In all regions, the number of condominium units that were leased during the second half of 2023 was up compared to the same period in 2022. But even though the demand for rentals is up, the volume of rental listings exceeded it.


When we compare the number of active condo rental listings in January 2024 vs January 2023, we can see that the numbers have doubled in Halton and Peel and nearly doubled in Toronto.


Not surprisingly, the regions with the biggest increase in active listings have also seen the biggest decline in average prices. The chart below compares the change in average price at the start of the third quarter of 2023 (July) against January 2024. 


On a year-over-year basis, average rents are relatively similar to the same time last year, but a year-over-year comparison misses the fact that rents are down from their peak last summer. 

And the supply shock we are seeing in the condo rental market will likely get worse in 2024 since a record 17,918 units are scheduled to be completed during the first six months of the year according to condo research firm Urbanation.

Where prices will go with depend on how long it takes the market to absorb all of this additional supply.

House Statistics

House sales (low-rise freehold detached, semi-detached, townhouse, etc.) in the Greater Toronto Area (GTA) in February 2024 were up 26% compared to the same month last year.


New house listings in February were 35% compared to last year.


The number of houses available for sale (“active listings”) was up 36% in February compared to the same month last year.


The Months of Inventory ratio (MOI) looks at the number of homes available for sale in a given month divided by the number of homes sold in that month. It answers the following question: If no more homes came on the market for sale, how long would it take for all the existing homes on the market to sell, given the current level of demand? The higher the MOI, the cooler the market is. A balanced market (a market where prices are neither rising nor falling) is one where MOI is between four to six months. The lower the MOI, the more rapidly we would expect prices to rise.  

While the current level of MOI gives us clues into how competitive the market is on-the-ground today, the direction it is moving in also gives us some clues into where the market may be heading. 

The MOI for houses dipped to 1.9 in February, down from 4 MOI in October.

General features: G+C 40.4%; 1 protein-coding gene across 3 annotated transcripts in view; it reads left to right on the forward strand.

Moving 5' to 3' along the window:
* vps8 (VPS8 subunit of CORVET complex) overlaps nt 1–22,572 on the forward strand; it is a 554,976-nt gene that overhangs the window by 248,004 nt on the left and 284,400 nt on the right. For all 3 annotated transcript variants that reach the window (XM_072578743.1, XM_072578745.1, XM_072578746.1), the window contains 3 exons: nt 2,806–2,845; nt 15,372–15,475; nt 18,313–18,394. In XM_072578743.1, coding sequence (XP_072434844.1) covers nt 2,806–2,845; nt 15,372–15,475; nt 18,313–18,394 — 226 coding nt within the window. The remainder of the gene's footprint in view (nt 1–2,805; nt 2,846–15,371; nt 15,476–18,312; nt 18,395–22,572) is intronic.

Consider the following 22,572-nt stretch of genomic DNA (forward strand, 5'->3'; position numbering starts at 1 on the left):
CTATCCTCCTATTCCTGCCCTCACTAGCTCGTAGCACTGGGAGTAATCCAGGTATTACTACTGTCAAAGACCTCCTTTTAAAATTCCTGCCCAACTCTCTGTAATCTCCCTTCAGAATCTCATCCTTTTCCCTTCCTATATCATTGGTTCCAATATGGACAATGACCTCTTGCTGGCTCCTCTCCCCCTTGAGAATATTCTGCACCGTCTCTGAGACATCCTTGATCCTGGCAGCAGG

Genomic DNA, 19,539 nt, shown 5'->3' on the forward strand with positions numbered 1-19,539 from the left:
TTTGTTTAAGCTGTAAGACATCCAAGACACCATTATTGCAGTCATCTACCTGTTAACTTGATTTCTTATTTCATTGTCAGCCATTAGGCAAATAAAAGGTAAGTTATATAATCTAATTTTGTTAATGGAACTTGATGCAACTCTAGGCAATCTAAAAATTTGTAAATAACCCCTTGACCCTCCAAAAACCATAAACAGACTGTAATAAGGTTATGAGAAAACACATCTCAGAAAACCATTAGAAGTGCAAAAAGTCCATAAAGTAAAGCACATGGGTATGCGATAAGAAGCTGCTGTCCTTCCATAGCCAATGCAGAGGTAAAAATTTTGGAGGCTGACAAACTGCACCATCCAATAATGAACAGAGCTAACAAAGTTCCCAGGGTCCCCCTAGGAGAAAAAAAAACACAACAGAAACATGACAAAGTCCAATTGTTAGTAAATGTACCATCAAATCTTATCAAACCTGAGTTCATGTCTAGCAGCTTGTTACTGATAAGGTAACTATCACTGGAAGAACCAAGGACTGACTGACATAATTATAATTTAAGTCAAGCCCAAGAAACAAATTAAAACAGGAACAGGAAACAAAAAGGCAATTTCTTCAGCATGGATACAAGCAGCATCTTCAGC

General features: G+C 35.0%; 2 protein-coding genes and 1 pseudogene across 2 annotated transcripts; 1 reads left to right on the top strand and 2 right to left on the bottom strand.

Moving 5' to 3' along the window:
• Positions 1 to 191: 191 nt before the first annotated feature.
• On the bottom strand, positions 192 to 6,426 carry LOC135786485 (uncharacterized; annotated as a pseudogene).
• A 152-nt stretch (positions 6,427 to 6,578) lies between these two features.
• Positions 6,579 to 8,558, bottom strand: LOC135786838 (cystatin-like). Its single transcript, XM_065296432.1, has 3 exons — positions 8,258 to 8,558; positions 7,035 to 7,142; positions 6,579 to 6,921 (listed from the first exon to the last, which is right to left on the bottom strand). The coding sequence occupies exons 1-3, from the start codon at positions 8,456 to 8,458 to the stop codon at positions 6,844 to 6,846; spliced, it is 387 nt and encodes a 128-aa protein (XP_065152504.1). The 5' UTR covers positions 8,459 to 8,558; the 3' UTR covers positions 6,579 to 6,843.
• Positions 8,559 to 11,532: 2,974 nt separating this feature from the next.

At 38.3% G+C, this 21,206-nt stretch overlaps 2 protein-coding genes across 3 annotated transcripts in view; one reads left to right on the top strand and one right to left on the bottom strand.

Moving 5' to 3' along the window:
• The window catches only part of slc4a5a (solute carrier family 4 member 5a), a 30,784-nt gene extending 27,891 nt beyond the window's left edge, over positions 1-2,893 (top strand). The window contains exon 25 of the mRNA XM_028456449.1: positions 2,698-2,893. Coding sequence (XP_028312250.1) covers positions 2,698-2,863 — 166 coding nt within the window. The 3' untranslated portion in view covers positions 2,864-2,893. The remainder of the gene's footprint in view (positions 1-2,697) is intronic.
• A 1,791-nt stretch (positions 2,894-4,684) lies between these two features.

The share of houses selling for more than the owner’s list price increased to 44% in February.


The average price for a house in February was $1,358,959 in February 2024, unchanged compared to the same month last year.


The median house price in February was $1,200,000, up 2% over last year.

The median is calculated by ordering all the sale prices in a given month and then selecting the price at the midpoint of that list such that half of all home sales are above that price and half are below that price. Economists often prefer the median price over the average because it is less sensitive to big increases in the sale of high-end or low-end homes in a given month which can skew the average price. 


Condo Statistics

Condo (condominiums, including condo apartments, condo townhouses, etc.) sales in the Toronto area in February 2024 were up 19% over the same month last year.


New condo listings were up 36% in February over last year.


The number of condos available for sale at the end of the month, or active listings, was up 41% over last year.


Condo months of inventory decreased slightly to 3.2 MOI in February. 



The share of condos selling for over the asking price increased to 23% in February.


The average price for a condo in February was $726,379, unchanged over last year. The median price for a condo in February was $660,000, up 2% over last year.



Regional Trends


All five regions saw sales increases by over 20% in February over last year. Halton saw average prices increase by 9%, while Toronto saw prices dip by 4% in February. All five regions saw significant increases in new listings in February, while the MOI was similar to last year. 


Condo sales were up in all five regions in February, with Peel seeing the biggest increase, up 38% over last year. Average prices were down in Halton, unchanged in Toronto and up slightly in Durham, Peel and York. The MOI is above last year’s for most regions.